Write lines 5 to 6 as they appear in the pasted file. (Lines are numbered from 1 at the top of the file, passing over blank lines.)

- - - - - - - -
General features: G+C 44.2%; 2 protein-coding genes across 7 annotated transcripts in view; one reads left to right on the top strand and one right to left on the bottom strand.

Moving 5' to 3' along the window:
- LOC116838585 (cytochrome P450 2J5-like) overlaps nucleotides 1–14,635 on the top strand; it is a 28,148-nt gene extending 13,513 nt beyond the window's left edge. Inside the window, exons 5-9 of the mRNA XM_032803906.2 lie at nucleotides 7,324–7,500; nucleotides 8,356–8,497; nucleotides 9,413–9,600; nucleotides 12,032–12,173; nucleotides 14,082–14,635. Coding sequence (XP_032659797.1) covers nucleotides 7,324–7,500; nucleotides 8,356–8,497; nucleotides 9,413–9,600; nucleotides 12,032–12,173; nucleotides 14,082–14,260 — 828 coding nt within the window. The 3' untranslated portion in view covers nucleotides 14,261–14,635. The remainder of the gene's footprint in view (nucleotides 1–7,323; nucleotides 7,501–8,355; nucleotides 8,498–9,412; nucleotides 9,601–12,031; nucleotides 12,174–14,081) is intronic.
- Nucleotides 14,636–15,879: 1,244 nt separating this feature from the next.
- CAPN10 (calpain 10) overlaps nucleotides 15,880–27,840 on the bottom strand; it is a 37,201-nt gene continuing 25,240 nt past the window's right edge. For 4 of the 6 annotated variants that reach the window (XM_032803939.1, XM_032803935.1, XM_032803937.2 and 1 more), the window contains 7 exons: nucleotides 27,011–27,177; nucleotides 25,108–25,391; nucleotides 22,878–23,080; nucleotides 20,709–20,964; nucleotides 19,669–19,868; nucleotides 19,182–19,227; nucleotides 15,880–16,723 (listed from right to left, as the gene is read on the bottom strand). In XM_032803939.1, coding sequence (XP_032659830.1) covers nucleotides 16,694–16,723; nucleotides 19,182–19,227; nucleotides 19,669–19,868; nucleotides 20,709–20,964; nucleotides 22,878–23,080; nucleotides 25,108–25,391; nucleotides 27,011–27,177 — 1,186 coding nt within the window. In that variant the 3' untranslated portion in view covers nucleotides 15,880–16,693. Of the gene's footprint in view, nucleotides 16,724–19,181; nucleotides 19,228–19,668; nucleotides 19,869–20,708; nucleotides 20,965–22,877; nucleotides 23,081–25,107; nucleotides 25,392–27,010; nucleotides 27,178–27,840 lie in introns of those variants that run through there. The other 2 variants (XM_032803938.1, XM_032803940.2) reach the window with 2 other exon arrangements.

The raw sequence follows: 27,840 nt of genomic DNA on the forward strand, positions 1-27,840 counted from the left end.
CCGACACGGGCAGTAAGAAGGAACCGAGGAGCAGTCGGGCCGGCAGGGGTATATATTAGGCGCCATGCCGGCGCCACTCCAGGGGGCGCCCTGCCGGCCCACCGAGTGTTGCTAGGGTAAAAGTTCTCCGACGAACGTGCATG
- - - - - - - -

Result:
- CAPN10 (calpain 10) overlaps nucleotides 15,880–27,840 on the bottom strand; it is a 37,201-nt gene continuing 25,240 nt past the window's right edge. For 4 of the 6 annotated variants that reach the window (XM_032803939.1, XM_032803935.1, XM_032803937.2 and 1 more), the window contains 7 exons: nucleotides 27,011–27,177; nucleotides 25,108–25,391; nucleotides 22,878–23,080; nucleotides 20,709–20,964; nucleotides 19,669–19,868; nucleotides 19,182–19,227; nucleotides 15,880–16,723 (listed from right to left, as the gene is read on the bottom strand). In XM_032803939.1, coding sequence (XP_032659830.1) covers nucleotides 16,694–16,723; nucleotides 19,182–19,227; nucleotides 19,669–19,868; nucleotides 20,709–20,964; nucleotides 22,878–23,080; nucleotides 25,108–25,391; nucleotides 27,011–27,177 — 1,186 coding nt within the window. In that variant the 3' untranslated portion in view covers nucleotides 15,880–16,693. Of the gene's footprint in view, nucleotides 16,724–19,181; nucleotides 19,228–19,668; nucleotides 19,869–20,708; nucleotides 20,965–22,877; nucleotides 23,081–25,107; nucleotides 25,392–27,010; nucleotides 27,178–27,840 lie in introns of those variants that run through there. The other 2 variants (XM_032803938.1, XM_032803940.2) reach the window with 2 other exon arrangements.

The raw sequence follows: 27,840 nt of genomic DNA on the forward strand, positions 1-27,840 counted from the left end.